A deal between social network giant Facebook and online music streaming service Spotify has just been announced. The two social media platforms will reportedly launch together in the next few weeks.
Spotify with over 10 million users online is excited to break into the US social media market leveraging Facebook’s 206 million US users. Similar to social networking site Last.fm and Pandora Spotify looks to enhance the Facebook integration into a seamless and user experience. Last.fm has long had “Connect with Facebook” feature which allows Facebook users to enjoy their friends playlists.
Spotify is reportedly ecstatic about the deal which will feature a Spotify icon next to a person’s post in the newsfeed.
Clicking on the Spotify icon will install the service on their desktop in the background, and also allow users to play from Spotify’s library of millions of songs through Facebook. The service will include a function that lets Facebook users listen to music simultaneously with their friends over the social network,” reports Forbes‘ Parmy Olson.
The fact that you have to install software that runs on your desktop seems a bit cumbersome. It is nice you will be able to listen to music libraries and songs through Facebook and with friends. Myspace has been allowing people to upload songs on their pages for years. Spotify is paying for their music though and it seems to be more interactive because friends can all listen at the same time. I remains to be seen how much advertising revenue Spotify will bring or if they will start charging more for users to listen. The feeling I get from Facebook is they are still looking for ways to monetize the partnership.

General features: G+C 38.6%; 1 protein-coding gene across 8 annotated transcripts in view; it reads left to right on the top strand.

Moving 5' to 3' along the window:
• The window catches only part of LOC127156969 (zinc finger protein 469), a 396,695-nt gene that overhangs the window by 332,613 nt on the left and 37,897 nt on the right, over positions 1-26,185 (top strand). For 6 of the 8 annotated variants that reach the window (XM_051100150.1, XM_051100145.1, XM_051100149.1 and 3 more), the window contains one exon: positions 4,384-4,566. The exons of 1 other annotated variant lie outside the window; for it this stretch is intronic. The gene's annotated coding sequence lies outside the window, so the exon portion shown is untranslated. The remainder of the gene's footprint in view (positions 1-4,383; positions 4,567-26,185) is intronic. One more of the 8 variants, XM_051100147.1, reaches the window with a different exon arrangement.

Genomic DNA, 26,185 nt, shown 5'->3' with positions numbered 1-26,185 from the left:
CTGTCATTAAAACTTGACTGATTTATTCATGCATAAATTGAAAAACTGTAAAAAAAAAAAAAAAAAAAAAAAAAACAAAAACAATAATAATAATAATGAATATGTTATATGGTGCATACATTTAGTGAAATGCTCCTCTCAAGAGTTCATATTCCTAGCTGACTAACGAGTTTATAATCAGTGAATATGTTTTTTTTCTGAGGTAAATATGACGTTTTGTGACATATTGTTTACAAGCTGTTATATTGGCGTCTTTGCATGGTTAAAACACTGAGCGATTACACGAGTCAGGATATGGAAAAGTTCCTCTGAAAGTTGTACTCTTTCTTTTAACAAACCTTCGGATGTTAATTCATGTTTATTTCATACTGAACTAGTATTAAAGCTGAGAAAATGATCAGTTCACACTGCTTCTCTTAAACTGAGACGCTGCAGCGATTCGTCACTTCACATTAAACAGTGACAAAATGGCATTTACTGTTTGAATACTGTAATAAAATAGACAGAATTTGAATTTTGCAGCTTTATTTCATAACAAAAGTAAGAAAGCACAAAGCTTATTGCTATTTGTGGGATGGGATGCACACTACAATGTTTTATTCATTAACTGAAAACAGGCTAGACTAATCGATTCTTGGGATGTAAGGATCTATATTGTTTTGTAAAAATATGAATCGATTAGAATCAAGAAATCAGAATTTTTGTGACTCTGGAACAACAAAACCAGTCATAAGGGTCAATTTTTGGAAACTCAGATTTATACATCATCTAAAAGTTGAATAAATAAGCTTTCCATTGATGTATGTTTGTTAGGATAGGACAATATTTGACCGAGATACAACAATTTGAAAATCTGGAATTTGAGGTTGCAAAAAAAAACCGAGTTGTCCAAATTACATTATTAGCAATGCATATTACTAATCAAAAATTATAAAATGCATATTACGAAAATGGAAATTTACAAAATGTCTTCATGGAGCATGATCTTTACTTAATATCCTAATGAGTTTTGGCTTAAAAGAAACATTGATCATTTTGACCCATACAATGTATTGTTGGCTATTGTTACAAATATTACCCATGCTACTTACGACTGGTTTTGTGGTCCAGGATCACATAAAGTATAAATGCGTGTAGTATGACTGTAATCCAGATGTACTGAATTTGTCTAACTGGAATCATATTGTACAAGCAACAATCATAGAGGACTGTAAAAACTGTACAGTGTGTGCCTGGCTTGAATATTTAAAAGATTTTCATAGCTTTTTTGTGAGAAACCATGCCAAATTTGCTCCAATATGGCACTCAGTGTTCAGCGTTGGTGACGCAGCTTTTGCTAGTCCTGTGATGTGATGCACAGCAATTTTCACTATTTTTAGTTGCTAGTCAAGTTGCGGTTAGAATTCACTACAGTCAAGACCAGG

Meeting people and becoming friends isn’t like it used to be. While there are still chance meet ups and introductions by friends, more people are meeting online first. Whether it be for dating, business, or mutual fan bases, social media is connecting people in their home towns and across the world.
Kevin Phelan, Vice President at Gutenberg Communications, says technology has “accelerated” relationships.
Typically, he says, you see someone once a year at a conference, or you’re busy with your own life and don’t keep in touch with acquaintances. But with social media “you can keep a daily pulse of what’s going on. You can sit around the country and watch a game together. Then when you meet them in person, you all come together like you’ve never been apart.”
“I think it’s phenomenal to not lose touch and you’re eliminating the distance gap that a lot of people have,” he added.
Cait Downey of HubSpot agrees saying that online and offline relationships can run parallel. “It’s most magical when both lives overlap,” she said.
Downey says someone may have 1,000 friends on Facebook, and they may not have 1,000 friends in real life, but valuable information is still shared. With online relationships, she says, it’s easier to have conversations without interrupting people’s lives. “Phone calls can take blocks out of a day, but a tweet, text of Facebook message can quickly get a message across.”
Rich Brooks, president of flyte new media, says although this sharing of thoughts and ideas may seem foreign since it’s online rather than in person, it is still a relationship.
Brooks adds, “It’s not a relationship if it’s one-way; that’s called stalking.”